I need to show that using trig substitution.

I've tried the following:

but

Where am I going wrong?

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- March 8th 2009, 01:14 AMmadmartiganoIntegration by trig substitution
I need to show that using trig substitution.

I've tried the following:

but

Where am I going wrong? - March 8th 2009, 01:21 AMJeWiSh
- March 8th 2009, 01:33 AMmadmartigano
The problem is strange but necessary. I would prefer to use u=x^2+4 and be done with it, but unfortunately I can't. I've been working at this problem for an hour; I don't know where I'm erring.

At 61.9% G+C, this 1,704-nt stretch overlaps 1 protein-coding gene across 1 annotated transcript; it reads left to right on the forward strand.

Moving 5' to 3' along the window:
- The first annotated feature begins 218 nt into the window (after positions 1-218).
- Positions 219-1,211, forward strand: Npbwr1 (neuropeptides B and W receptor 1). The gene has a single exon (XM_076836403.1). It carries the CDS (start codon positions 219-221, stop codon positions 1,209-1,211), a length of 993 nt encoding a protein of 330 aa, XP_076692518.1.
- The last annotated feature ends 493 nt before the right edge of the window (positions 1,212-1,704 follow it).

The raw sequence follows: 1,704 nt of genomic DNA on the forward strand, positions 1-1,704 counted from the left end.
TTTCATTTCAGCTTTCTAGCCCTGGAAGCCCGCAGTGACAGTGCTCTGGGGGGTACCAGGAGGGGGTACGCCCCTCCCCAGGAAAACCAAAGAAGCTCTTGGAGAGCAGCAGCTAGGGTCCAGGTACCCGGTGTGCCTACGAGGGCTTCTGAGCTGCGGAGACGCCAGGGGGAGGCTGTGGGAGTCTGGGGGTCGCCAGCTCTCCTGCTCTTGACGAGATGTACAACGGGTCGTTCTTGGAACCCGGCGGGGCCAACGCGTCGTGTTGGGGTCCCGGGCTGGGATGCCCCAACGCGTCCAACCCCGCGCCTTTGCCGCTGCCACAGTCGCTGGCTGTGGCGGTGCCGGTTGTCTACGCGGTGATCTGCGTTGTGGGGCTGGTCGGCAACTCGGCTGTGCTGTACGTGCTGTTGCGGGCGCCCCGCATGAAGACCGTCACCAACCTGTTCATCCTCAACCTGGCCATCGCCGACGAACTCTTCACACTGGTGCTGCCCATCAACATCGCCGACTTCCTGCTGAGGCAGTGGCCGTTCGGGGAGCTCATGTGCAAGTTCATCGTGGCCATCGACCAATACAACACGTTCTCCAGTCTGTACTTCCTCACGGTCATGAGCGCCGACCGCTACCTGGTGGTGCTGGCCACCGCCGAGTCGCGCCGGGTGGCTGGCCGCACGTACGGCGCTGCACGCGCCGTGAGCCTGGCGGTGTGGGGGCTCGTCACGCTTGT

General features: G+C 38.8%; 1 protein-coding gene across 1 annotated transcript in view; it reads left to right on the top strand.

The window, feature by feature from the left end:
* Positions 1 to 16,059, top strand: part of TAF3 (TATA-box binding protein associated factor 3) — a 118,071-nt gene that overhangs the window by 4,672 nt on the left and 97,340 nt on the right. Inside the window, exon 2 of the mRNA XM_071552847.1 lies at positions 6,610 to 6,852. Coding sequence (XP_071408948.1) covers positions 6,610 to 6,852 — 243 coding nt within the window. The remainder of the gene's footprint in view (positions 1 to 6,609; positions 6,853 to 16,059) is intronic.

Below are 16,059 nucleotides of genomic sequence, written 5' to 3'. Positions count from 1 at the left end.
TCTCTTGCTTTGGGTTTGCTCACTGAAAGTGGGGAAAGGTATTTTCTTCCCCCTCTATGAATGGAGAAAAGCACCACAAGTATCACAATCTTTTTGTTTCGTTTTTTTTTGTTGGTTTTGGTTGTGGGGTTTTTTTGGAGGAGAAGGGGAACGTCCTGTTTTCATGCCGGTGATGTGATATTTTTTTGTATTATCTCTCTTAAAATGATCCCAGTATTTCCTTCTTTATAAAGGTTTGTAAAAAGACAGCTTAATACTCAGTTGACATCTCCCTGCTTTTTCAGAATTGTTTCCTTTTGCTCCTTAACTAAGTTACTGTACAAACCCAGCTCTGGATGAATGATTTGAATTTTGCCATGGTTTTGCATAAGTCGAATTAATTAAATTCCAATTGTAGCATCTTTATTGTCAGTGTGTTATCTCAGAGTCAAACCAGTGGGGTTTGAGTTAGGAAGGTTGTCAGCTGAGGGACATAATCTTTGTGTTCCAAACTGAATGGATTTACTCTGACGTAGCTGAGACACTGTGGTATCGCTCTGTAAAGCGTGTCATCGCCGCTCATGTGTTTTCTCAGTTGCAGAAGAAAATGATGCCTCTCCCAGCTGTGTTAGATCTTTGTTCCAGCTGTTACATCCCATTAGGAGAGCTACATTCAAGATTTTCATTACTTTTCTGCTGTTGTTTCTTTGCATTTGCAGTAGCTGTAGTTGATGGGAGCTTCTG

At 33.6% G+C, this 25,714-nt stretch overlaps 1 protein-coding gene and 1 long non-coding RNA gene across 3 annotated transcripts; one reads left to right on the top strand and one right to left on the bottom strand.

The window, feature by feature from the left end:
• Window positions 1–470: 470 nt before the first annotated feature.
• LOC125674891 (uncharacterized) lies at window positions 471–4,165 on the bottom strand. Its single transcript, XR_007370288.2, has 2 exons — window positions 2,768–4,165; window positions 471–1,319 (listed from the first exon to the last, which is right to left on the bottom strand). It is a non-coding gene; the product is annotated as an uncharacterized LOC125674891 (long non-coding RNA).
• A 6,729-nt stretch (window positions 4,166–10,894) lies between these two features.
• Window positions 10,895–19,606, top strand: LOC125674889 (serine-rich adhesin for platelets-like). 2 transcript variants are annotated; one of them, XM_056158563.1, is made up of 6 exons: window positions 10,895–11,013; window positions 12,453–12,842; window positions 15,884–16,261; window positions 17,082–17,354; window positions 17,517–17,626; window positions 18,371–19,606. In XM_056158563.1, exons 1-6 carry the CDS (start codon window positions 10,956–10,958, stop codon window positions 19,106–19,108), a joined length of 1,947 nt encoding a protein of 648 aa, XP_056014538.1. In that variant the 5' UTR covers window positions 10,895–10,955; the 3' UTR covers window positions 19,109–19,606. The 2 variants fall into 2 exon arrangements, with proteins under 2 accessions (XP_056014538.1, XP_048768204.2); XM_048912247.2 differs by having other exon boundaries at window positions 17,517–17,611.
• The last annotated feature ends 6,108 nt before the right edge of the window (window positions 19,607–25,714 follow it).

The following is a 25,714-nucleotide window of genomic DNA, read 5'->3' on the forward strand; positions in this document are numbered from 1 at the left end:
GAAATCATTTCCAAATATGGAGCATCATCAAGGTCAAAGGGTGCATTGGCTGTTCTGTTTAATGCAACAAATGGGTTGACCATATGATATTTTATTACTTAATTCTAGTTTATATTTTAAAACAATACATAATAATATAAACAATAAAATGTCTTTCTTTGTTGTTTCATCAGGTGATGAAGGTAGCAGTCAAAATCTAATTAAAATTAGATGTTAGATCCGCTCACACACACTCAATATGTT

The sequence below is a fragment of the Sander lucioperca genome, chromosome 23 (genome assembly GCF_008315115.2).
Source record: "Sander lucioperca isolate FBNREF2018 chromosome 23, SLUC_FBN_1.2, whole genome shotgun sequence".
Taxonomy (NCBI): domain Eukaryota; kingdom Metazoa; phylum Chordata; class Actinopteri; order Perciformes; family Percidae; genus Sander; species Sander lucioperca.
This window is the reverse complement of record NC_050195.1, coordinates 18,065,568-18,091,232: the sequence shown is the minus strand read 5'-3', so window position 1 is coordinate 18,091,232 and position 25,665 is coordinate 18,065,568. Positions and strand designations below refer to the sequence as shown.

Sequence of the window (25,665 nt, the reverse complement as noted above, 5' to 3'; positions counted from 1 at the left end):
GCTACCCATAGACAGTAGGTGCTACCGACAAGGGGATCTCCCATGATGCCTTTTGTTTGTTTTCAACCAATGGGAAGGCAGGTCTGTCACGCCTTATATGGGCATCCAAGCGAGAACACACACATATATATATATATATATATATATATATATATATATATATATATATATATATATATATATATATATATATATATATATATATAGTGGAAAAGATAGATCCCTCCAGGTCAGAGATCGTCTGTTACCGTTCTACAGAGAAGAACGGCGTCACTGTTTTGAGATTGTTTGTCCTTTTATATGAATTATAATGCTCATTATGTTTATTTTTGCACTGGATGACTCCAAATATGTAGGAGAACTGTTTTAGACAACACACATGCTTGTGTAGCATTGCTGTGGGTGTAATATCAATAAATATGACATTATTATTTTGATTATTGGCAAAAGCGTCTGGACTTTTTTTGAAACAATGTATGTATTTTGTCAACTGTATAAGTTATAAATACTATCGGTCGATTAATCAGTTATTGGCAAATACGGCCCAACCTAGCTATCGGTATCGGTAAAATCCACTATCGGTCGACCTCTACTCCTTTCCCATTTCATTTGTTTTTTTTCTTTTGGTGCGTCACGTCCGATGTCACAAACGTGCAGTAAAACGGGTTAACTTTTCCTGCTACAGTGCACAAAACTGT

- March 8th 2009, 01:40 AMOpalg
You're not going wrong. Use properties of logarithms to see that , which differs from the given answer only by a constant of integration.

I have to agree with**JeWiSh**that this is a really daft way to calculate this integral. Much better would be to make the substitution , leading immediately to the answer . - March 8th 2009, 01:52 AMmadmartigano
Ahhh. I separated the log the same as you, but I disregarded the answer because of the additional ln 2. Thank you for clarifying things.